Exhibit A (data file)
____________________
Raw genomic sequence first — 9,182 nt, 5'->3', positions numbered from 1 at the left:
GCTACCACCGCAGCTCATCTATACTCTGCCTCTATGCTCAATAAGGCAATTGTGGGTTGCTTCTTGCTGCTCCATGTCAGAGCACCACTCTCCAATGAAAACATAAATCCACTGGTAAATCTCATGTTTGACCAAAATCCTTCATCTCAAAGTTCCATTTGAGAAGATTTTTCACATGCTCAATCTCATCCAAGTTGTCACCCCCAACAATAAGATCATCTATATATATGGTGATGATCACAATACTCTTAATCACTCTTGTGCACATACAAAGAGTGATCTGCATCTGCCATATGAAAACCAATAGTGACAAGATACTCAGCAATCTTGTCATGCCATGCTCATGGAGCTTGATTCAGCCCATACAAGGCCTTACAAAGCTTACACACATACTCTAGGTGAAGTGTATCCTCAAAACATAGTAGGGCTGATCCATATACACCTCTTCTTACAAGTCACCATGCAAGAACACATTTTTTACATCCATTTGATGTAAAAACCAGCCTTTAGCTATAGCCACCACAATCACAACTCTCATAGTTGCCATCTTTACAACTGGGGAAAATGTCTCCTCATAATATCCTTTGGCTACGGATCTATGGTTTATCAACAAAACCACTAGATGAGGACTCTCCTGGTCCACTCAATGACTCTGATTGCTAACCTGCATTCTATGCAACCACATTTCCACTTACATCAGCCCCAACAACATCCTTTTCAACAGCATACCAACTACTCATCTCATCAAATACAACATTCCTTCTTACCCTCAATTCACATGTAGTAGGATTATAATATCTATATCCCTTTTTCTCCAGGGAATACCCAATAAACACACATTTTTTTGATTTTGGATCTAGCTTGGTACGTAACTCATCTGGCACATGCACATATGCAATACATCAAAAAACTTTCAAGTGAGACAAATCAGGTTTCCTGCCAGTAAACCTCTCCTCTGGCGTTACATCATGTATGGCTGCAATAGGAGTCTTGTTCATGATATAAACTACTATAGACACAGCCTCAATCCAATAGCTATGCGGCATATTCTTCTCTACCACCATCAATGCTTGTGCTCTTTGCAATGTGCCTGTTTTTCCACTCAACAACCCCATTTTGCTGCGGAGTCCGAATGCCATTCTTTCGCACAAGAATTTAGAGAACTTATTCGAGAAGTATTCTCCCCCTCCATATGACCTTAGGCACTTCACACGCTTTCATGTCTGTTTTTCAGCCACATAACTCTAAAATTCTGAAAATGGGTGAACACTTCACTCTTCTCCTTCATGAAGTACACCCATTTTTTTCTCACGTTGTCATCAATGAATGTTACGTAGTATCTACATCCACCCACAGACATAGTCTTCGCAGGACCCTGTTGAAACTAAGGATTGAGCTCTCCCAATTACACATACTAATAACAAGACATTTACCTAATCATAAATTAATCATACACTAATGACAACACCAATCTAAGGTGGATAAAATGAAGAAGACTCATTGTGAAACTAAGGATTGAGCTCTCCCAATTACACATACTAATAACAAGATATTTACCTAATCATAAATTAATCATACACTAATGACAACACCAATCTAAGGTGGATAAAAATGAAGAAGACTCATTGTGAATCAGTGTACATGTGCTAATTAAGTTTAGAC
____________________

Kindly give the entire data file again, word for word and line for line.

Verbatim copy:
Raw genomic sequence first — 9,182 nt, 5'->3', positions numbered from 1 at the left:
GCTACCACCGCAGCTCATCTATACTCTGCCTCTATGCTCAATAAGGCAATTGTGGGTTGCTTCTTGCTGCTCCATGTCAGAGCACCACTCTCCAATGAAAACATAAATCCACTGGTAAATCTCATGTTTGACCAAAATCCTTCATCTCAAAGTTCCATTTGAGAAGATTTTTCACATGCTCAATCTCATCCAAGTTGTCACCCCCAACAATAAGATCATCTATATATATGGTGATGATCACAATACTCTTAATCACTCTTGTGCACATACAAAGAGTGATCTGCATCTGCCATATGAAAACCAATAGTGACAAGATACTCAGCAATCTTGTCATGCCATGCTCATGGAGCTTGATTCAGCCCATACAAGGCCTTACAAAGCTTACACACATACTCTAGGTGAAGTGTATCCTCAAAACATAGTAGGGCTGATCCATATACACCTCTTCTTACAAGTCACCATGCAAGAACACATTTTTTACATCCATTTGATGTAAAAACCAGCCTTTAGCTATAGCCACCACAATCACAACTCTCATAGTTGCCATCTTTACAACTGGGGAAAATGTCTCCTCATAATATCCTTTGGCTACGGATCTATGGTTTATCAACAAAACCACTAGATGAGGACTCTCCTGGTCCACTCAATGACTCTGATTGCTAACCTGCATTCTATGCAACCACATTTCCACTTACATCAGCCCCAACAACATCCTTTTCAACAGCATACCAACTACTCATCTCATCAAATACAACATTCCTTCTTACCCTCAATTCACATGTAGTAGGATTATAATATCTATATCCCTTTTTCTCCAGGGAATACCCAATAAACACACATTTTTTTGATTTTGGATCTAGCTTGGTACGTAACTCATCTGGCACATGCACATATGCAATACATCAAAAAACTTTCAAGTGAGACAAATCAGGTTTCCTGCCAGTAAACCTCTCCTCTGGCGTTACATCATGTATGGCTGCAATAGGAGTCTTGTTCATGATATAAACTACTATAGACACAGCCTCAATCCAATAGCTATGCGGCATATTCTTCTCTACCACCATCAATGCTTGTGCTCTTTGCAATGTGCCTGTTTTTCCACTCAACAACCCCATTTTGCTGCGGAGTCCGAATGCCATTCTTTCGCACAAGAATTTAGAGAACTTATTCGAGAAGTATTCTCCCCCTCCATATGACCTTAGGCACTTCACACGCTTTCATGTCTGTTTTTCAGCCACATAACTCTAAAATTCTGAAAATGGGTGAACACTTCACTCTTCTCCTTCATGAAGTACACCCATTTTTTTCTCACGTTGTCATCAATGAATGTTACGTAGTATCTACATCCACCCACAGACATAGTCTTCGCAGGACCCTGTTGAAACTAAGGATTGAGCTCTCCCAATTACACATACTAATAACAAGACATTTACCTAATCATAAATTAATCATACACTAATGACAACACCAATCTAAGGTGGATAAAATGAAGAAGACTCATTGTGAAACTAAGGATTGAGCTCTCCCAATTACACATACTAATAACAAGATATTTACCTAATCATAAATTAATCATACACTAATGACAACACCAATCTAAGGTGGATAAAAATGAAGAAGACTCATTGTGAATCAGTGTACATGTGCTAATTAAGTTTAGAC